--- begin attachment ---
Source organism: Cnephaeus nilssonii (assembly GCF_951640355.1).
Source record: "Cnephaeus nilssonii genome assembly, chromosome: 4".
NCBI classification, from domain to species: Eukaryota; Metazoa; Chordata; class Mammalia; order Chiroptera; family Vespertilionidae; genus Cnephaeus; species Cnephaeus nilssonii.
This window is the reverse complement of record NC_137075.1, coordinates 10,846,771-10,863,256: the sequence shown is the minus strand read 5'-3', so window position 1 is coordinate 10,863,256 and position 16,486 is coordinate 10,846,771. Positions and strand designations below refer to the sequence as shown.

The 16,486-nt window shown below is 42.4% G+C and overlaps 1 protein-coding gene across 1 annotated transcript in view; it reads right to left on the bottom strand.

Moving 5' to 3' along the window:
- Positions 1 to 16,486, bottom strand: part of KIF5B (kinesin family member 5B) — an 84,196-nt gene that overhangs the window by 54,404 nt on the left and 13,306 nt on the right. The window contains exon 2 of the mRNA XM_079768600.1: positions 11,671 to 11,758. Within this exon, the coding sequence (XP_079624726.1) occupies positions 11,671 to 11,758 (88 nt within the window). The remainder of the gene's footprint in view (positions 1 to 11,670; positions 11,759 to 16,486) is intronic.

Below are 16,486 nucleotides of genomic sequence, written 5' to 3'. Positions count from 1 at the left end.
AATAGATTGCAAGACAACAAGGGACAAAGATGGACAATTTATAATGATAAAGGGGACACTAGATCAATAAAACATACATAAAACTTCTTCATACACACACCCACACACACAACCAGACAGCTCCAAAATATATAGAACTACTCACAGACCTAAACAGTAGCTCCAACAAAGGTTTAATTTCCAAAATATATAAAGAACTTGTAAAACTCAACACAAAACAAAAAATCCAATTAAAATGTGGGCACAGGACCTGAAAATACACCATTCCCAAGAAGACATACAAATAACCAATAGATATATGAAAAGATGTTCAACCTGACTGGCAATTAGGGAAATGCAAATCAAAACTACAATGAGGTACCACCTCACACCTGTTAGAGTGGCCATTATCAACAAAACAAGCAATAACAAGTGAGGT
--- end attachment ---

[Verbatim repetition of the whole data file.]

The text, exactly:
Source organism: Cnephaeus nilssonii (assembly GCF_951640355.1).
Source record: "Cnephaeus nilssonii genome assembly, chromosome: 4".
NCBI classification, from domain to species: Eukaryota; Metazoa; Chordata; class Mammalia; order Chiroptera; family Vespertilionidae; genus Cnephaeus; species Cnephaeus nilssonii.
This window is the reverse complement of record NC_137075.1, coordinates 10,846,771-10,863,256: the sequence shown is the minus strand read 5'-3', so window position 1 is coordinate 10,863,256 and position 16,486 is coordinate 10,846,771. Positions and strand designations below refer to the sequence as shown.

The 16,486-nt window shown below is 42.4% G+C and overlaps 1 protein-coding gene across 1 annotated transcript in view; it reads right to left on the bottom strand.

Moving 5' to 3' along the window:
- Positions 1 to 16,486, bottom strand: part of KIF5B (kinesin family member 5B) — an 84,196-nt gene that overhangs the window by 54,404 nt on the left and 13,306 nt on the right. The window contains exon 2 of the mRNA XM_079768600.1: positions 11,671 to 11,758. Within this exon, the coding sequence (XP_079624726.1) occupies positions 11,671 to 11,758 (88 nt within the window). The remainder of the gene's footprint in view (positions 1 to 11,670; positions 11,759 to 16,486) is intronic.

Below are 16,486 nucleotides of genomic sequence, written 5' to 3'. Positions count from 1 at the left end.
AATAGATTGCAAGACAACAAGGGACAAAGATGGACAATTTATAATGATAAAGGGGACACTAGATCAATAAAACATACATAAAACTTCTTCATACACACACCCACACACACAACCAGACAGCTCCAAAATATATAGAACTACTCACAGACCTAAACAGTAGCTCCAACAAAGGTTTAATTTCCAAAATATATAAAGAACTTGTAAAACTCAACACAAAACAAAAAATCCAATTAAAATGTGGGCACAGGACCTGAAAATACACCATTCCCAAGAAGACATACAAATAACCAATAGATATATGAAAAGATGTTCAACCTGACTGGCAATTAGGGAAATGCAAATCAAAACTACAATGAGGTACCACCTCACACCTGTTAGAGTGGCCATTATCAACAAAACAAGCAATAACAAGTGAGGT